For all of the Federal Art Project’s visible output, much of its work remained unseen. One such effort was a huge and valuable undertaking that aimed to preserve a record of America’s disappearing past. Project researchers, artists, and photographers were at work unearthing art and artifacts in order to compile an exact pictorial record of the stuff Americans had lived, worked, and played with from the eighteenth century on.

The path to this vast project began with Romana Javitz’s problem. Javitz was the curator of the New York Public Library’s picture collection. In the 1920s, she had visited libraries and museums in Europe and been struck by the attention they paid to keeping native arts and crafts alive through pictures. Records of folk arts such as these—depictions of the houses in which people lived, their furnishings, their kitchen and work tools, what they wore, their children’s clothes and toys—had never been systematically collected in America. When Javitz joined the library some years later and began to take requests from artists and decorators for research that would let them duplicate these old materials, all she had to show them were scattered pictures—and those few were fragile and crumbling from heavy use.

One of these artists was Ruth Reeves, a painter and textile designer. Together, she and Javitz promoted the idea that the WPA could put commercial artists to work locating examples of American design and recording them in accurate detail. They foresaw the result as an invaluable research tool.

Holger Cahill liked the idea. Its concept fit with his appreciation of grassroots art. He could see that it was a massive task and he doubted that it would ever be finished, given that the arts projects, like the rest of the WPA, were funded from year to year, but he approved it nonetheless. Not all the artists assigned to the index—ultimately there would be 500 in all, including photographers—welcomed their assignment. They were artists, after all, not copyists. But it did not take them long to appreciate the quality that Cahill was demanding. He likened it to the vividly realistic paintings of the nineteenth-century American trompe l’oeil master William Harnett, who rendered objects so faithfully that they almost begged to be lifted from the canvas and used. Index artists were trained in a distinctive technique of watercolor painting developed by Egyptologist Joseph Lindon Smith in the early twentieth century to record archaeological objects he was unable to bring home. “It required exact precision, and our copy was a little better than a photograph,” said one of the artists, Joseph Delaney.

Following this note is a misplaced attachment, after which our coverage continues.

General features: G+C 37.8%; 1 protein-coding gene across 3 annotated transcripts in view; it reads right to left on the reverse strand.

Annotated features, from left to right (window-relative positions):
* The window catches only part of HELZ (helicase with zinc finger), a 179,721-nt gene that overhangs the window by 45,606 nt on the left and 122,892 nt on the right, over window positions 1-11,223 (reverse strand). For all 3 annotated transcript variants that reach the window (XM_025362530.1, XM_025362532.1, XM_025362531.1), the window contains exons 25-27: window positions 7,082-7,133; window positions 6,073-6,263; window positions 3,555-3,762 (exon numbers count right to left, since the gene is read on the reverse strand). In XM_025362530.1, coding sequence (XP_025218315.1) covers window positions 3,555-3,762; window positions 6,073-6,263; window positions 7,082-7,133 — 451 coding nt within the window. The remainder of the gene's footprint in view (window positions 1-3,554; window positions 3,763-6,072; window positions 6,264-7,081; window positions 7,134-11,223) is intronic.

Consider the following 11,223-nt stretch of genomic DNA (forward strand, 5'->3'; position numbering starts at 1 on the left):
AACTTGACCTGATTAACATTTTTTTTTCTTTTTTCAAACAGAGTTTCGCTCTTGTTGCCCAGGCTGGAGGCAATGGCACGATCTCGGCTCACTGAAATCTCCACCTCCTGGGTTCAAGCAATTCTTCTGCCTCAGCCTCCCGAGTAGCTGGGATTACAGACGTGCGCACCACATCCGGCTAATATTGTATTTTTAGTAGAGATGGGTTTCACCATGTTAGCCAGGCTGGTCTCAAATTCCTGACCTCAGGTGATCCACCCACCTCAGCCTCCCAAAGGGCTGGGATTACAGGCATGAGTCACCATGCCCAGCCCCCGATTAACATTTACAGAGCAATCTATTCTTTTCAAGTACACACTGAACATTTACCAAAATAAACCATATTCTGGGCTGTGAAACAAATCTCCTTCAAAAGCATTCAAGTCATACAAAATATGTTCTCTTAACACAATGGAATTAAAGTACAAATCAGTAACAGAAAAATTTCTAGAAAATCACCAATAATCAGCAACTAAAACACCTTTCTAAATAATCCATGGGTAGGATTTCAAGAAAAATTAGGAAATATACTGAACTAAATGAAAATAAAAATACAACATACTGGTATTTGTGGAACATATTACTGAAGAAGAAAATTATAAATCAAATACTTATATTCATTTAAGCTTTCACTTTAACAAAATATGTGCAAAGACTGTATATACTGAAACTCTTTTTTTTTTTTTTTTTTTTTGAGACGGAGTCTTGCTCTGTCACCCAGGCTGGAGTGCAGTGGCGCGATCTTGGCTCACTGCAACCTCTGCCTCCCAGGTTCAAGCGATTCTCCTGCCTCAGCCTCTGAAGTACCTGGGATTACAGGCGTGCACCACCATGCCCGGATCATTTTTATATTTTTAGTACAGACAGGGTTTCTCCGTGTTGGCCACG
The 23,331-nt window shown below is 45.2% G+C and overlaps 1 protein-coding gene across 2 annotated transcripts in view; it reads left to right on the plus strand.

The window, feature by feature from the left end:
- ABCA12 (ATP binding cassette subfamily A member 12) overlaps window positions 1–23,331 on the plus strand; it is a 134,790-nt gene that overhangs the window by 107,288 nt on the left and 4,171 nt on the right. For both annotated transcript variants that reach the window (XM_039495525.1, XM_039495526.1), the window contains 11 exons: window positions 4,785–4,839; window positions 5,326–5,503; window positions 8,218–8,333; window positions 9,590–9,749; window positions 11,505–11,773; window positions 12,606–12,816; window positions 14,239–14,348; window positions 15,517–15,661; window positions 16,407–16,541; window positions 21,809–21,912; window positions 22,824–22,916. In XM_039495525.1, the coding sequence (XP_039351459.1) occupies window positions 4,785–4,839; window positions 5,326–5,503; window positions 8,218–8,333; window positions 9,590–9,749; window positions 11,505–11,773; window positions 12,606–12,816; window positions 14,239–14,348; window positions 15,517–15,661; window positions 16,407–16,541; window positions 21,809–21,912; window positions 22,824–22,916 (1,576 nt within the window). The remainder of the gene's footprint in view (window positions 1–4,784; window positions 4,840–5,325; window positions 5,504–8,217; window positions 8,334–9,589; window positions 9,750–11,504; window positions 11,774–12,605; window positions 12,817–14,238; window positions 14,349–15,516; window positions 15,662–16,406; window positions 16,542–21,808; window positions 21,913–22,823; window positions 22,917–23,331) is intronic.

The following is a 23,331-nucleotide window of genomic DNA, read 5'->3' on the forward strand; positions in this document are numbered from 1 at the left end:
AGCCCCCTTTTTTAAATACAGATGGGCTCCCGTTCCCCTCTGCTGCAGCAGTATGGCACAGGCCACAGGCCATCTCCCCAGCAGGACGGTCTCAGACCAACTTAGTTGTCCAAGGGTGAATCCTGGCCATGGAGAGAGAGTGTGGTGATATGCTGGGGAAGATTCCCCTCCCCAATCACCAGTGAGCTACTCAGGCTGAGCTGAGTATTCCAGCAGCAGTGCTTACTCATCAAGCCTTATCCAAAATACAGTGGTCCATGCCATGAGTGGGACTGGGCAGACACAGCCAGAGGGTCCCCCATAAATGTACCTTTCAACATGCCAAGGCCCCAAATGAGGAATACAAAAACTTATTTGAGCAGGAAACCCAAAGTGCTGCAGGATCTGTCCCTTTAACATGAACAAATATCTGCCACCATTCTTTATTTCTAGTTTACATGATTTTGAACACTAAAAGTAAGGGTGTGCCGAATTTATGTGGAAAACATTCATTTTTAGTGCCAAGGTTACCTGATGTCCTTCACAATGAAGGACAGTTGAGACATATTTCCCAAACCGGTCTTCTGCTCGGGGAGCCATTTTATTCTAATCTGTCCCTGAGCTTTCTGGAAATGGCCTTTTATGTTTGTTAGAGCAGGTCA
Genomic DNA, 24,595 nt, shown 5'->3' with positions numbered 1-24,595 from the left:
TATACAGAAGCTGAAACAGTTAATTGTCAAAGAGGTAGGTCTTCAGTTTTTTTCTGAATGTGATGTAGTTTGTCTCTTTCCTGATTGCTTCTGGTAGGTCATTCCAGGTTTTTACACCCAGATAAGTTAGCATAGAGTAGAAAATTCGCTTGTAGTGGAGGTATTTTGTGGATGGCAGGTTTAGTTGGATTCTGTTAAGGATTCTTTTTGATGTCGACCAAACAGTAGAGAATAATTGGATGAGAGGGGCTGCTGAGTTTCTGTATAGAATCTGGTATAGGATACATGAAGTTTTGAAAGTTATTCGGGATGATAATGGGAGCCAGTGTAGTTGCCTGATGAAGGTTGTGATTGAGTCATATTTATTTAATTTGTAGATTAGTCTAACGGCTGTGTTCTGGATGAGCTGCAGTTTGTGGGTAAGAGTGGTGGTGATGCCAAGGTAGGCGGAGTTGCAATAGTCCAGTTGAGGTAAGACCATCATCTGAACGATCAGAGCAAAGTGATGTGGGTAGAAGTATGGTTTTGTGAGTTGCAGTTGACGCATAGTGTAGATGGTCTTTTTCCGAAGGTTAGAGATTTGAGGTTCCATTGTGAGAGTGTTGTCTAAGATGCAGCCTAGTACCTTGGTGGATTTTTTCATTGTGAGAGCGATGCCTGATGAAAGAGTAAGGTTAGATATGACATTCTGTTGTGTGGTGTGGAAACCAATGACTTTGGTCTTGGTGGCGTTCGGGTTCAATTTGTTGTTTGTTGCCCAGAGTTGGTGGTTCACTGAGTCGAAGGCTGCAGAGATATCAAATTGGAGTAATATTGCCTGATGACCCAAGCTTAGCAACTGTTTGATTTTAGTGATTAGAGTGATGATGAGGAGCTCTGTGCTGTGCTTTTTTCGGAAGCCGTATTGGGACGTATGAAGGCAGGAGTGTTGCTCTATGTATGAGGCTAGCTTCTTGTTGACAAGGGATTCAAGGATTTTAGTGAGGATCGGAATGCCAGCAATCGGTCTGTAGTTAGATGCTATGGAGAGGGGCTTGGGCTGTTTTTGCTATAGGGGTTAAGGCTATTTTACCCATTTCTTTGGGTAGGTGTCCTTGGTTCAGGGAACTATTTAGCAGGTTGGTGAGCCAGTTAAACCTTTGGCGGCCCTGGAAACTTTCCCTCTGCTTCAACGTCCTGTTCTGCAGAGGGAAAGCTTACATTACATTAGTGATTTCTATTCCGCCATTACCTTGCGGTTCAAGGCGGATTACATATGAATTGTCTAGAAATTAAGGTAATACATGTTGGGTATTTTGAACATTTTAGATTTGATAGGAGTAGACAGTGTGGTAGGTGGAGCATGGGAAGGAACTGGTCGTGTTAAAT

First, of course, the objects themselves had to be found. Frances Pollack, director of educational projects for the WPA in New York, worked with Javitz and Reeves, directing the research as well as administering the growing collection of picture plates. Field researchers and artists fanned out to thirty-five states, finding and recording in minute detail costumes, dolls, ballet slippers, pottery and glass, furniture, Southwestern Indian and Pennsylvania German folk art, andirons, door knockers, tin boxes, and other metalwork. They photographed and painted Shaker crafts and clothing, quilts and weavings, weather vanes, toys, and wood carvings that ranged from shop signs to the figureheads of sailing ships. The index survived through one funding cycle after another and the picture plates piled up, building to a total of 22,000 images. What began as Romana Javitz’s problem became the Index of American Design, one of the Federal Art Project’s most enduring works.